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Why There Are Words: Last Things

Presented by Why There Are Words at Studio 333, Sausalito CA

Dec 12 2019
Why There Are Words: Last Things

What does “last” really mean? Six talented authors answer with a lively night of readings

With Red Hen Press

For more details, including the authors’ full bios, see the website.

Francesca Bell’s poems and translations appear in many journals, including B O D Y, Massachusetts Review, New Ohio Review, North American Review, Poetry Northwest, Prairie Schooner, and Rattle. She is the former poetry editor of River Styx, the translator of a collection of poems by Palestinian poet Shatha Abu Hnaish (Dar Fadaat, 2017), and the author of the collection Bright Stain (Red Hen Press, 2019).

Yu-Han (Eugenia) Chao received her BA in Foreign Languages and Literatures from National Taiwan University and her MFA in fiction from Penn State University. The Backwaters Press published her poetry book, We Grow Old: Fifty-Three Love Poems, and Another Calligraphy Press, Dancing Girls Press, and Boaat Press published her chapbooks. She maintains a blog about nursing and writing at yuhanchao.blogspot.com. She currently lives in California, where she works as a registered nurse and educator.

Cai Emmons is the author of the novels His Mother’s Son and The Stylist and, most recently, Weather Woman. A graduate of Yale University, with MFAs from New York University and the University of Oregon, Cai is formerly a playwright and screenwriter. Her short work has appeared in such publications as TriQuarterly, Narrative, Arts and Culture, among others. She teaches in the University of Oregon’s Creative Writing Program.

Judy Grahn is an internationally known poet, writer, and social theorist. Her work has won numerous awards and honors, including an American Book Review Award, two American Book Awards, a Stonewall (American Library) Award, the Bill Whitehead Lifetime Achievement in Lesbian Letters Award, and two Lambda book awards. She is currently Associated Distinguished Professor, Integral and Transpersonal Psychology, California Institute of Integral Studies in SF, where in the 1990s she earned her PhD in Integral Studies. She served as co-director for an MA program in Women’s Spirituality for thirteen years, and for an MFA in Creative Inquiry for five years.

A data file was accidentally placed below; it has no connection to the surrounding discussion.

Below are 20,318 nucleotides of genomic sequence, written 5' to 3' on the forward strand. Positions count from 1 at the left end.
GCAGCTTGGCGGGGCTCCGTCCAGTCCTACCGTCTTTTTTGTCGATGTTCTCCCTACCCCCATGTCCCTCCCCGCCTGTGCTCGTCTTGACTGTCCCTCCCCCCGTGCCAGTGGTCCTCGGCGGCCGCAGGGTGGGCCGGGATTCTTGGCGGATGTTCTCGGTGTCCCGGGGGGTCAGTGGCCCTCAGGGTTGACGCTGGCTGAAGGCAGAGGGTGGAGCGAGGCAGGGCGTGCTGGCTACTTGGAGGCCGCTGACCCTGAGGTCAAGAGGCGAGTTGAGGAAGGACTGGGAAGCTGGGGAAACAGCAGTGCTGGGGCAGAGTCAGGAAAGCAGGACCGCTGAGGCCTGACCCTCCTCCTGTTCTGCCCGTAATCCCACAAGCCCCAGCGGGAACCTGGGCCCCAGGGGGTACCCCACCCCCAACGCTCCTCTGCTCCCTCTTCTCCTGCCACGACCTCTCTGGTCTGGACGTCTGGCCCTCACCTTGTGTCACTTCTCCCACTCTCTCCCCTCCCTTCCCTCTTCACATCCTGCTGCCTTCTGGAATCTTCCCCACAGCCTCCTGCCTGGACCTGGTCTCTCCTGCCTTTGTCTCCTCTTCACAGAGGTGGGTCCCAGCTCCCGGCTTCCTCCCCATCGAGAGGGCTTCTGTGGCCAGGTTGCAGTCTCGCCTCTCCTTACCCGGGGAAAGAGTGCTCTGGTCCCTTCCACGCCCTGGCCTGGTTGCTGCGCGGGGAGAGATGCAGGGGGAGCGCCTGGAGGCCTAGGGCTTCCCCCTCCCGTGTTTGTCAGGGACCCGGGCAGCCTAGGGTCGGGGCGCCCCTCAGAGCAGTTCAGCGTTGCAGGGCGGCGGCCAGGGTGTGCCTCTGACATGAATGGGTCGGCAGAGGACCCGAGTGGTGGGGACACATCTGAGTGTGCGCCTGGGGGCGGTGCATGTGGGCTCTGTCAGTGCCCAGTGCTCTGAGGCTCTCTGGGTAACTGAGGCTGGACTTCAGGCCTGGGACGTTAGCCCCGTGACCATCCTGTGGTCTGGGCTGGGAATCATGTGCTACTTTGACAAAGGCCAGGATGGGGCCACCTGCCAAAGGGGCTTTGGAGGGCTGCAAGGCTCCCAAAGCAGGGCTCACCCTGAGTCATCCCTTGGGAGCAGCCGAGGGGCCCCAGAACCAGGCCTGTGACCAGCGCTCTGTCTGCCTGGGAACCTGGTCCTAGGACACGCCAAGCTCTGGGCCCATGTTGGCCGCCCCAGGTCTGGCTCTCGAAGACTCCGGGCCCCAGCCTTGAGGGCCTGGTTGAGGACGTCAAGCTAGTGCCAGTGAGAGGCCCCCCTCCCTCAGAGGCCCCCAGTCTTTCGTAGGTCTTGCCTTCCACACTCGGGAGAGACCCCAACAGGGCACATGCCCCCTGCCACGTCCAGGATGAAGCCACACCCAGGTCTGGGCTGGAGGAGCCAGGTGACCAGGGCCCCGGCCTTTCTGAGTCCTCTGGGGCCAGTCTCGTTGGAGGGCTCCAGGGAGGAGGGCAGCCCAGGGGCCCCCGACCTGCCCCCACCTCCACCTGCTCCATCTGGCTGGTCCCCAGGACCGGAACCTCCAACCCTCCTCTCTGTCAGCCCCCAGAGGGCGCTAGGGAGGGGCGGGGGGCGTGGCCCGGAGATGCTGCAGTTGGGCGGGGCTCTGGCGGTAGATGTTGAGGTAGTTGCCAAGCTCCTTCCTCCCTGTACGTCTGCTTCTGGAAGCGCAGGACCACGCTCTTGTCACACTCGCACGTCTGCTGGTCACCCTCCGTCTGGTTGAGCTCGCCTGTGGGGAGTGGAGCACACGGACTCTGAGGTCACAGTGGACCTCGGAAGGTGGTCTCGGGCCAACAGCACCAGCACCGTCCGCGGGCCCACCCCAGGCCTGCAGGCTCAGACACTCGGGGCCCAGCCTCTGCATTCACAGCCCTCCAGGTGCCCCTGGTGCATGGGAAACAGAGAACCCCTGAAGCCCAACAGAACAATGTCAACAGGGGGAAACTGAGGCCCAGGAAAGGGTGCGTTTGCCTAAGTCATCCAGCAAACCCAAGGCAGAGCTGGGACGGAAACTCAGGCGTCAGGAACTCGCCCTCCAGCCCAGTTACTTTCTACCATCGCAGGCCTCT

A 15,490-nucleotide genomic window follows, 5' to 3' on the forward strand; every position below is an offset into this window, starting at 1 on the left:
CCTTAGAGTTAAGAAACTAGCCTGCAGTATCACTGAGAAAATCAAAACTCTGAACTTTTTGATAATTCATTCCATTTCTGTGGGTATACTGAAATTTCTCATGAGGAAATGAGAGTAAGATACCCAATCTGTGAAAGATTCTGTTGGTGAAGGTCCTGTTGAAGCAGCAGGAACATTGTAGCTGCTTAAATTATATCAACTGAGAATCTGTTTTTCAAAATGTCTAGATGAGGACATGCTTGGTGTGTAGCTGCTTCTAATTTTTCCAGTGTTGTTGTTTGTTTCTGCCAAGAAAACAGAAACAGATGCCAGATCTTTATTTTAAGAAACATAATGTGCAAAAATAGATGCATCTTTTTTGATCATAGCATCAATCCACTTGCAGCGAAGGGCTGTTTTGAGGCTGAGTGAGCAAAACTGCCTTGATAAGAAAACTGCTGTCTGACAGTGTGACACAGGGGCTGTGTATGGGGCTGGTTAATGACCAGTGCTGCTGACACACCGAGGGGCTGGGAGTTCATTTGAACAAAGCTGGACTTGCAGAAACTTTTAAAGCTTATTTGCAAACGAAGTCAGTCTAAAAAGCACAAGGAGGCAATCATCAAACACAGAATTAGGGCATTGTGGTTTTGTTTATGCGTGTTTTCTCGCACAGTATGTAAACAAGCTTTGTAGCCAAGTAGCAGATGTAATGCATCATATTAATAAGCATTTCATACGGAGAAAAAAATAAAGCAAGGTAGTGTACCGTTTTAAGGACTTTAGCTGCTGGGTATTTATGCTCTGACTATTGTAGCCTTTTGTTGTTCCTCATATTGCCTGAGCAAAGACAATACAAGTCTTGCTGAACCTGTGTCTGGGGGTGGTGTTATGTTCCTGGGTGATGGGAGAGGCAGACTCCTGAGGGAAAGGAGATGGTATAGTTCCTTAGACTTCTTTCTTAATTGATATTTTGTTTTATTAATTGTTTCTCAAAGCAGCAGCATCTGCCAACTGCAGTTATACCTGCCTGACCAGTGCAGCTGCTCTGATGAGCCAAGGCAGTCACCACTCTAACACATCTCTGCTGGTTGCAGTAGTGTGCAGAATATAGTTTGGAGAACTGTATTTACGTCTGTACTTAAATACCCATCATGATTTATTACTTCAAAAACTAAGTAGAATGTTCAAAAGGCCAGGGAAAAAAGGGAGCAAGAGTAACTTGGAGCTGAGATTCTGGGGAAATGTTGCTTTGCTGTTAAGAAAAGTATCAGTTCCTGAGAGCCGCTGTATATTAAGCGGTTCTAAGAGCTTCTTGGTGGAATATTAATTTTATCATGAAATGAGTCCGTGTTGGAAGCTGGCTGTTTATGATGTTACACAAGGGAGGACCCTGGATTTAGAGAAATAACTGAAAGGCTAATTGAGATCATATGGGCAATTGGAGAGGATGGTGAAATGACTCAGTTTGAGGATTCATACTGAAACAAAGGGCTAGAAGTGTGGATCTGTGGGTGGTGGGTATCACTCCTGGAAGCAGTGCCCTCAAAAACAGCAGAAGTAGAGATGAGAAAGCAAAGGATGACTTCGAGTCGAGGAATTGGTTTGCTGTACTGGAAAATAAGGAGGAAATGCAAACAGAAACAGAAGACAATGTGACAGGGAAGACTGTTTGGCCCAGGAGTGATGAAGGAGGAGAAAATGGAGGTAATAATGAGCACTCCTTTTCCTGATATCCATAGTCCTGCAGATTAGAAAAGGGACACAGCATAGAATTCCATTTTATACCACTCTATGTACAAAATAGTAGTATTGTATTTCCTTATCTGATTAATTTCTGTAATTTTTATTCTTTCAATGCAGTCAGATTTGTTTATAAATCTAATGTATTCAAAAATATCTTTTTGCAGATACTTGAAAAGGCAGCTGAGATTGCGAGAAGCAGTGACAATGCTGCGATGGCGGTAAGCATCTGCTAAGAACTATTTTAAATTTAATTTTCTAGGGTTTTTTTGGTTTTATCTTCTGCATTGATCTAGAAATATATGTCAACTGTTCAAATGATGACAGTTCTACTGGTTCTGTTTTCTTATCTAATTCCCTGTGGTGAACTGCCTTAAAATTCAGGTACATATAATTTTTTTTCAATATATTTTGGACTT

Brittany Ackerman is a writer from Riverdale, New York.  She earned her BA in English from Indiana University and graduated from Florida Atlantic University’s MFA program in Creative Writing.  She is a Critical Studies instructor at AMDA College and Conservatory of the Performing Arts where she teaches Archetypal Psychology as well as Applied Logic and Critical Thinking.  She was the 2017 Nonfiction Award Winner for Red Hen Press, as well as the AWP Intro Journals Project Award Nominee in 2015.  She currently lives in Los Angeles, California.

Florencia Ramirez, author of Eat Less Water, is a trained researcher at the University of Chicago’s School of Public Policy. Ramirez has been interviewed by NPR, American Public Media, KCRW’s Good Food, New York and Bay Area Pacifica Radio, Entertainment Weekly, CBS and KTLA Morning News and several popular podcasts. Ramirez won the Creative Nonfiction Gift of Freedom Award from A Room of Her Own Foundation. She was the recipient of the 2018 Environmental Hero Award from the Santa Barbara Community Environmental Council. Eat Less Water was chosen as the Kirkus Review Indie Best Book of the month for April 2019 from their list of 10,000+ books. Ramirez is currently working to transition schools and parks from chemicals to organic landscaping in and around Oxnard, California with funding awarded by Patagonia. Her upcoming books include How to Eat Less Water: A Guide to Save Water For the Planet From our Kitchens (working title) and Drops of Water, a children’s picture book.  She lives in Oxnard, California, an agricultural town on the Pacific coast that smells of celery, strawberries and fertilizers with her husband and three young children.

Why There Are Words (WTAW) is an award-winning national reading series founded in Sausalito in 2010 by Peg Alford Pursell and expanded to seven additional major cities in the U.S. The series draws a full house of Bay Area residents every second Thursday to Studio 333. The series is a program of the 501(c)(3) non-profit WTAW Press.

ADMISSION INFO

$10 at door. Cash bar.

Contact: 415-331-8272

Email: whytherearewords@gmail.com

    Official Website

Additional time info:

Doors open at 7:00 pm; readings begin at 7:15 pm.

LOCATION

Studio 333

333 Caledonia St., Sausalito, CA 94965

PARKING INFO

Free street parking

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